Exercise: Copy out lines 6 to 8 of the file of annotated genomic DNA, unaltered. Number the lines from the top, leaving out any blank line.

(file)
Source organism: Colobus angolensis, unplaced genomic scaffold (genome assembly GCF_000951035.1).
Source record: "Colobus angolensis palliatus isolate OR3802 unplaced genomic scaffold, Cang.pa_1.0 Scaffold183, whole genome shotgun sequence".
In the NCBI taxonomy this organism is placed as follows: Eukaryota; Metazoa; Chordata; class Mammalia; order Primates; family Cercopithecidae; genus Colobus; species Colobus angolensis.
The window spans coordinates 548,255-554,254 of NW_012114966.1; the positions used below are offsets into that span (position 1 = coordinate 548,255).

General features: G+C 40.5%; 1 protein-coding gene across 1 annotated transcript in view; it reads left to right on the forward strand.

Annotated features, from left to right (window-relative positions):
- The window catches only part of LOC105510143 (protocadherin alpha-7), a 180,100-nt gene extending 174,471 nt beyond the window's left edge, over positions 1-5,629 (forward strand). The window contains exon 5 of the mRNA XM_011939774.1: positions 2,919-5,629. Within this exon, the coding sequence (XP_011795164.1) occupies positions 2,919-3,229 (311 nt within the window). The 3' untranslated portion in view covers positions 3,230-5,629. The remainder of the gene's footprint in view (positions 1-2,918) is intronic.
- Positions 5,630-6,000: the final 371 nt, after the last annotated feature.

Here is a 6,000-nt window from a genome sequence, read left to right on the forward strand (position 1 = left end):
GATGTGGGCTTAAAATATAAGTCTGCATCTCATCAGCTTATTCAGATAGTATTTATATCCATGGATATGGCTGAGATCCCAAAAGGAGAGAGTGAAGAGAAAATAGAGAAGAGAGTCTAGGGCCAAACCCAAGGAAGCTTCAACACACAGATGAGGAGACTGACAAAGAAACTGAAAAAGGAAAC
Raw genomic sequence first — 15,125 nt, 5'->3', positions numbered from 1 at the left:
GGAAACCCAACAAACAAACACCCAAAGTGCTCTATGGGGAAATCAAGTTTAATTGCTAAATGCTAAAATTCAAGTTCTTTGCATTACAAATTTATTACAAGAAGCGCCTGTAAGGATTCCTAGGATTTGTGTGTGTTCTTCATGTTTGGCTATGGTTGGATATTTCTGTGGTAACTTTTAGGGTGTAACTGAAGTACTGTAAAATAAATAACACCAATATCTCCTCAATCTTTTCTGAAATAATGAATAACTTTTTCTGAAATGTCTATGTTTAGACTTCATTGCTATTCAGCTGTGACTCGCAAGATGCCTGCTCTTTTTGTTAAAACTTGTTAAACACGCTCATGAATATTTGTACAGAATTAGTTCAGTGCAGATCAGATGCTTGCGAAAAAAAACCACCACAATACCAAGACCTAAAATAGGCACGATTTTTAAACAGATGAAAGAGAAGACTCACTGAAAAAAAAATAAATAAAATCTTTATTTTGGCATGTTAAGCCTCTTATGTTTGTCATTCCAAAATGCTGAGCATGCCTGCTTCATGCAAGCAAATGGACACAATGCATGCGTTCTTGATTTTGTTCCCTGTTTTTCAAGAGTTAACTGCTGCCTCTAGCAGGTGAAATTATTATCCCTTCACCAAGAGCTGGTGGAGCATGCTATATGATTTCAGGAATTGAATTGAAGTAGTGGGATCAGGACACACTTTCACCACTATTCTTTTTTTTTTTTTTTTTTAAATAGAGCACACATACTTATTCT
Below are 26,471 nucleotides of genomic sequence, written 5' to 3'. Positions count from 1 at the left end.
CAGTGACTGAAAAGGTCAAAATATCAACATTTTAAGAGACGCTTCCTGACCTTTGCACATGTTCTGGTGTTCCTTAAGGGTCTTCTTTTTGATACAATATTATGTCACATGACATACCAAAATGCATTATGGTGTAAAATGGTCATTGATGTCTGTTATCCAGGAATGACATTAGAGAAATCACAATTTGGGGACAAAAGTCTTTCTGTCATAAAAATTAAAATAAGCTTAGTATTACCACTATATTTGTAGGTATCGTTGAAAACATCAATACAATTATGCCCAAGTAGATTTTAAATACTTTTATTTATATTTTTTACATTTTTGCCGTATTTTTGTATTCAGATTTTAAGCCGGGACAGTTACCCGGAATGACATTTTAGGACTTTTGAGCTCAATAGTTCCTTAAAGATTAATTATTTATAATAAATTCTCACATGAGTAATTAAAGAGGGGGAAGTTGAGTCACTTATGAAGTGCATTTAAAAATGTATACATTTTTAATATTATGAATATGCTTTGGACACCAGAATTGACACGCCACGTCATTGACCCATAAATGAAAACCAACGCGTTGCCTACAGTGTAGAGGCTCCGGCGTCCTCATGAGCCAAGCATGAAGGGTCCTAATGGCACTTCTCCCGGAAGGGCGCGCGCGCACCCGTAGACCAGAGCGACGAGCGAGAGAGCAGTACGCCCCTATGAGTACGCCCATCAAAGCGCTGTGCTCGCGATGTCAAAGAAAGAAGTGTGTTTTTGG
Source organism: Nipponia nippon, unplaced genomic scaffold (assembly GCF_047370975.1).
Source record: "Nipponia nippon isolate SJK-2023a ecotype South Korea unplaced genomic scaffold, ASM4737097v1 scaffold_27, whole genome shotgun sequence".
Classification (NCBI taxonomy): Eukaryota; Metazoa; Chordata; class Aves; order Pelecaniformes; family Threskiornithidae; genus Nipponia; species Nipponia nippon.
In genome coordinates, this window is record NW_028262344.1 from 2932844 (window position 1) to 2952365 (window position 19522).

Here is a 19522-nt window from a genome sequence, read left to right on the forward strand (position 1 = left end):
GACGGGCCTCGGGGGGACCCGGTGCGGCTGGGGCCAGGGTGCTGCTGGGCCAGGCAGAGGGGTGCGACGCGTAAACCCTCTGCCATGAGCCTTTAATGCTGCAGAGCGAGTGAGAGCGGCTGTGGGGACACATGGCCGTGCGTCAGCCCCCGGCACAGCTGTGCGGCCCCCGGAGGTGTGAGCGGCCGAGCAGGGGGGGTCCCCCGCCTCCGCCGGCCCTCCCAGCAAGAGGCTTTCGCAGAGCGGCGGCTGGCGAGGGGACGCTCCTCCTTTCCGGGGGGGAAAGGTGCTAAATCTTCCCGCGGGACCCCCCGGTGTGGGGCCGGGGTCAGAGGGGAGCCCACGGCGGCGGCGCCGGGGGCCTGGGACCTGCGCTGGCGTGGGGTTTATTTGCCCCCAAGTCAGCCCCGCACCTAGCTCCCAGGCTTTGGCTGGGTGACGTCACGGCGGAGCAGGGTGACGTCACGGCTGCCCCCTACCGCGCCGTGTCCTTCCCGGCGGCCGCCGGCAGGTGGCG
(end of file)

Annotated features, from left to right (window-relative positions):
- The window catches only part of LOC105510143 (protocadherin alpha-7), a 180,100-nt gene extending 174,471 nt beyond the window's left edge, over positions 1-5,629 (forward strand). The window contains exon 5 of the mRNA XM_011939774.1: positions 2,919-5,629. Within this exon, the coding sequence (XP_011795164.1) occupies positions 2,919-3,229 (311 nt within the window). The 3' untranslated portion in view covers positions 3,230-5,629. The remainder of the gene's footprint in view (positions 1-2,918) is intronic.
- Positions 5,630-6,000: the final 371 nt, after the last annotated feature.